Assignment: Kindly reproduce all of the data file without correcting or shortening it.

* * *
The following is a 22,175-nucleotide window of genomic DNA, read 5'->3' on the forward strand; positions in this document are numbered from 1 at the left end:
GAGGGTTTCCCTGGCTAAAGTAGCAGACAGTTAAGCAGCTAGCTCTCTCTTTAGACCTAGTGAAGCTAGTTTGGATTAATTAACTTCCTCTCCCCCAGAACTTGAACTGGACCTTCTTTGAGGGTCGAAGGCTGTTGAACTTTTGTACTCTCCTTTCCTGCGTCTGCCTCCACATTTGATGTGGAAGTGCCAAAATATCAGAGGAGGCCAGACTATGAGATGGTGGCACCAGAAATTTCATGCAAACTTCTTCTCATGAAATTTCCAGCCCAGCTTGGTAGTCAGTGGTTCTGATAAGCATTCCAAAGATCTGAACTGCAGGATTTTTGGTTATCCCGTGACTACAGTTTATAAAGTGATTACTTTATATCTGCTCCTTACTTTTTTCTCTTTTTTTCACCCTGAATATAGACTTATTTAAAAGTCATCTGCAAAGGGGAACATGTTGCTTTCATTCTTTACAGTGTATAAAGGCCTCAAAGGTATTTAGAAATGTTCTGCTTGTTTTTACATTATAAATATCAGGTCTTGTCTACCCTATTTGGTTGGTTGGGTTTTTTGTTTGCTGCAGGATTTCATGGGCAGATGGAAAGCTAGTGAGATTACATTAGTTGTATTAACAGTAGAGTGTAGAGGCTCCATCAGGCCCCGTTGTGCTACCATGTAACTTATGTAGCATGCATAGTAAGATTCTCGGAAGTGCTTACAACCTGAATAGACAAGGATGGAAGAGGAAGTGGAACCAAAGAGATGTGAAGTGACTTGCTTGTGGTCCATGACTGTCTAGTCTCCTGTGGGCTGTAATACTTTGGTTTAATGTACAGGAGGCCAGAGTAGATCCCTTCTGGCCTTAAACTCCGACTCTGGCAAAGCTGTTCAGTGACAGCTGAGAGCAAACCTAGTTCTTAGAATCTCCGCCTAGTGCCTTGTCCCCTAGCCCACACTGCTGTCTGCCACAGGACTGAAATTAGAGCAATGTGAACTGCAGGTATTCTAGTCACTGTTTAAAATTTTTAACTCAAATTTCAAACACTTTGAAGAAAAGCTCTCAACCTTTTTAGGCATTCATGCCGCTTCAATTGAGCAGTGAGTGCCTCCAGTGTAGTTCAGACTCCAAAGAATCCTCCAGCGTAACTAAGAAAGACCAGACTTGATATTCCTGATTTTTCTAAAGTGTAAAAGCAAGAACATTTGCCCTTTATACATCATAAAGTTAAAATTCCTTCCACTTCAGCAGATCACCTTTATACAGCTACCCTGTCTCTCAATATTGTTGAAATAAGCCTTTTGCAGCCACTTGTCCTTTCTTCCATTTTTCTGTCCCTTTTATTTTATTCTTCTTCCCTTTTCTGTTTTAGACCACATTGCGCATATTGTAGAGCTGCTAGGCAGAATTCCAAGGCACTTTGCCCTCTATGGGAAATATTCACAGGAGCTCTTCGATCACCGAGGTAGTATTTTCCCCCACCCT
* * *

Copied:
The following is a 22,175-nucleotide window of genomic DNA, read 5'->3' on the forward strand; positions in this document are numbered from 1 at the left end:
GAGGGTTTCCCTGGCTAAAGTAGCAGACAGTTAAGCAGCTAGCTCTCTCTTTAGACCTAGTGAAGCTAGTTTGGATTAATTAACTTCCTCTCCCCCAGAACTTGAACTGGACCTTCTTTGAGGGTCGAAGGCTGTTGAACTTTTGTACTCTCCTTTCCTGCGTCTGCCTCCACATTTGATGTGGAAGTGCCAAAATATCAGAGGAGGCCAGACTATGAGATGGTGGCACCAGAAATTTCATGCAAACTTCTTCTCATGAAATTTCCAGCCCAGCTTGGTAGTCAGTGGTTCTGATAAGCATTCCAAAGATCTGAACTGCAGGATTTTTGGTTATCCCGTGACTACAGTTTATAAAGTGATTACTTTATATCTGCTCCTTACTTTTTTCTCTTTTTTTCACCCTGAATATAGACTTATTTAAAAGTCATCTGCAAAGGGGAACATGTTGCTTTCATTCTTTACAGTGTATAAAGGCCTCAAAGGTATTTAGAAATGTTCTGCTTGTTTTTACATTATAAATATCAGGTCTTGTCTACCCTATTTGGTTGGTTGGGTTTTTTGTTTGCTGCAGGATTTCATGGGCAGATGGAAAGCTAGTGAGATTACATTAGTTGTATTAACAGTAGAGTGTAGAGGCTCCATCAGGCCCCGTTGTGCTACCATGTAACTTATGTAGCATGCATAGTAAGATTCTCGGAAGTGCTTACAACCTGAATAGACAAGGATGGAAGAGGAAGTGGAACCAAAGAGATGTGAAGTGACTTGCTTGTGGTCCATGACTGTCTAGTCTCCTGTGGGCTGTAATACTTTGGTTTAATGTACAGGAGGCCAGAGTAGATCCCTTCTGGCCTTAAACTCCGACTCTGGCAAAGCTGTTCAGTGACAGCTGAGAGCAAACCTAGTTCTTAGAATCTCCGCCTAGTGCCTTGTCCCCTAGCCCACACTGCTGTCTGCCACAGGACTGAAATTAGAGCAATGTGAACTGCAGGTATTCTAGTCACTGTTTAAAATTTTTAACTCAAATTTCAAACACTTTGAAGAAAAGCTCTCAACCTTTTTAGGCATTCATGCCGCTTCAATTGAGCAGTGAGTGCCTCCAGTGTAGTTCAGACTCCAAAGAATCCTCCAGCGTAACTAAGAAAGACCAGACTTGATATTCCTGATTTTTCTAAAGTGTAAAAGCAAGAACATTTGCCCTTTATACATCATAAAGTTAAAATTCCTTCCACTTCAGCAGATCACCTTTATACAGCTACCCTGTCTCTCAATATTGTTGAAATAAGCCTTTTGCAGCCACTTGTCCTTTCTTCCATTTTTCTGTCCCTTTTATTTTATTCTTCTTCCCTTTTCTGTTTTAGACCACATTGCGCATATTGTAGAGCTGCTAGGCAGAATTCCAAGGCACTTTGCCCTCTATGGGAAATATTCACAGGAGCTCTTCGATCACCGAGGTAGTATTTTCCCCCACCCT